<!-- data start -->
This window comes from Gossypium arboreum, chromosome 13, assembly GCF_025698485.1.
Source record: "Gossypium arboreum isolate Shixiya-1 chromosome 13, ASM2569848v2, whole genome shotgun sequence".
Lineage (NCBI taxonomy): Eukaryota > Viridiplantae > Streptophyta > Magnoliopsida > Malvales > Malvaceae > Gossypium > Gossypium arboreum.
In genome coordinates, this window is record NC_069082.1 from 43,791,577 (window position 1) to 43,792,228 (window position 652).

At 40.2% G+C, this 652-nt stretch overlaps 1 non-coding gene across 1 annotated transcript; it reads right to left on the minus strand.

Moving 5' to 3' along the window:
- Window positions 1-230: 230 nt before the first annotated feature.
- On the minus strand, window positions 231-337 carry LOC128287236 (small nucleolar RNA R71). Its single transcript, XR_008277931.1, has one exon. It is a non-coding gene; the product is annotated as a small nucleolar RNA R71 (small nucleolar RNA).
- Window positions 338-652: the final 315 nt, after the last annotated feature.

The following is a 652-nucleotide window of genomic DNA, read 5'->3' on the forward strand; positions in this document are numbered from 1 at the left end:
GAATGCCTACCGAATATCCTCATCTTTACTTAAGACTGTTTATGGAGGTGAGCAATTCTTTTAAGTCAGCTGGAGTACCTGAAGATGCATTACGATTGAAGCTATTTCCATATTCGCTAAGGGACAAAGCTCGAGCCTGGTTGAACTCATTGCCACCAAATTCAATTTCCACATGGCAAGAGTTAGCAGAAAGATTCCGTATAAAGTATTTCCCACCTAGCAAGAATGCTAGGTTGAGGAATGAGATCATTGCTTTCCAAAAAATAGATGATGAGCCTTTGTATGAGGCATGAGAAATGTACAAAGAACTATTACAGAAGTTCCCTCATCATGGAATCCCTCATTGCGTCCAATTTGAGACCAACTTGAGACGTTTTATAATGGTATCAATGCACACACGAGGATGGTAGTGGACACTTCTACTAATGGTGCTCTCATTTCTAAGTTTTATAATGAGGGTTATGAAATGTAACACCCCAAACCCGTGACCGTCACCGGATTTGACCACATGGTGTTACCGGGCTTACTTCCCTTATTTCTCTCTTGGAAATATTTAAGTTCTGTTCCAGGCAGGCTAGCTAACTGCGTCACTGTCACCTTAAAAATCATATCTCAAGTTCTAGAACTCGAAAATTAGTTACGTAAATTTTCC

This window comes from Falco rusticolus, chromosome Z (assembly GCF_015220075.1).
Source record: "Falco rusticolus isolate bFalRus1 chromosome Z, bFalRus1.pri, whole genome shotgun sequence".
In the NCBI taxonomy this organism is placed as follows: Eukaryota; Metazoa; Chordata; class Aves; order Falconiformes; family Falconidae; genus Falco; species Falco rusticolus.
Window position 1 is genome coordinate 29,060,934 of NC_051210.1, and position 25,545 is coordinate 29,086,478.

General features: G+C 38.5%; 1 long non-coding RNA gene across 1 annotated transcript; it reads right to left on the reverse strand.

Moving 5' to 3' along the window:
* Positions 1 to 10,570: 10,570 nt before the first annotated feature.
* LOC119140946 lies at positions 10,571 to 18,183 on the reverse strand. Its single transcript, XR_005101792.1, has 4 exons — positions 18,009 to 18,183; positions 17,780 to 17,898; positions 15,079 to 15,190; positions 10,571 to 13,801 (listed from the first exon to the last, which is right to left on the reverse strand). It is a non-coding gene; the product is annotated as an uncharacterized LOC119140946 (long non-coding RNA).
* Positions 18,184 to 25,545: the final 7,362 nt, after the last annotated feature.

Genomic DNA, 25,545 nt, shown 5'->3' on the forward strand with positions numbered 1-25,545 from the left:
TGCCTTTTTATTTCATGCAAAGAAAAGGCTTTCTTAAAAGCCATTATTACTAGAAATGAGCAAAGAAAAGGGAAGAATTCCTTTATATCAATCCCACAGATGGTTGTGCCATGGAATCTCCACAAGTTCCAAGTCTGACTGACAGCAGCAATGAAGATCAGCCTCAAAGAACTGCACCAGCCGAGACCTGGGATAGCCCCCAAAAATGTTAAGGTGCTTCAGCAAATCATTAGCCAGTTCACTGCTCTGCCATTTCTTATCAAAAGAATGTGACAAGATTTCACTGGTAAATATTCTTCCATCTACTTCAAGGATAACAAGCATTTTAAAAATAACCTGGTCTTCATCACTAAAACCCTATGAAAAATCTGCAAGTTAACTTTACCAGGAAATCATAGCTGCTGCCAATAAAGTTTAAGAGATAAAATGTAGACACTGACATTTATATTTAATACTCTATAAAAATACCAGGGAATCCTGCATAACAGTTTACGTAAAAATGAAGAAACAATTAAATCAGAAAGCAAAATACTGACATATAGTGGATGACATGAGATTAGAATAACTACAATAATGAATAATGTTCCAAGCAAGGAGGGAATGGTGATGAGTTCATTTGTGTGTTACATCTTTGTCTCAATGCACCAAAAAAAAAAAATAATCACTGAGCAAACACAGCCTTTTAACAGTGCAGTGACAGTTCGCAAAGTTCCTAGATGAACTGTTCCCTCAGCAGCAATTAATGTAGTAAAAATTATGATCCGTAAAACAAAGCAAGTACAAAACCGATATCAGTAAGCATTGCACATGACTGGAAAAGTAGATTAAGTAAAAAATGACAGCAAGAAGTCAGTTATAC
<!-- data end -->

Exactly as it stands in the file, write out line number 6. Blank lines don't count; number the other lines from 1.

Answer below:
Moving 5' to 3' along the window: